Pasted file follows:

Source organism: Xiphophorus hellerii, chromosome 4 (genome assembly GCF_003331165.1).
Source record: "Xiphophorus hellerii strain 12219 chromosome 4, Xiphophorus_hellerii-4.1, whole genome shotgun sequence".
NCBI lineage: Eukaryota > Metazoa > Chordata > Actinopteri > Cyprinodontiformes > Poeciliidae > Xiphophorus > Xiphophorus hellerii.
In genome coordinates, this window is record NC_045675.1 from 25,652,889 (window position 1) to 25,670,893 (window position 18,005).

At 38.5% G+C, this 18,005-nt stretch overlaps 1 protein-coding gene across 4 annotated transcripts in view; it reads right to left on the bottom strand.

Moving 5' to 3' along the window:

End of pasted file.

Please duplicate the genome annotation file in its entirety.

Source organism: Xiphophorus hellerii, chromosome 4 (genome assembly GCF_003331165.1).
Source record: "Xiphophorus hellerii strain 12219 chromosome 4, Xiphophorus_hellerii-4.1, whole genome shotgun sequence".
NCBI lineage: Eukaryota > Metazoa > Chordata > Actinopteri > Cyprinodontiformes > Poeciliidae > Xiphophorus > Xiphophorus hellerii.
In genome coordinates, this window is record NC_045675.1 from 25,652,889 (window position 1) to 25,670,893 (window position 18,005).

At 38.5% G+C, this 18,005-nt stretch overlaps 1 protein-coding gene across 4 annotated transcripts in view; it reads right to left on the bottom strand.

Moving 5' to 3' along the window: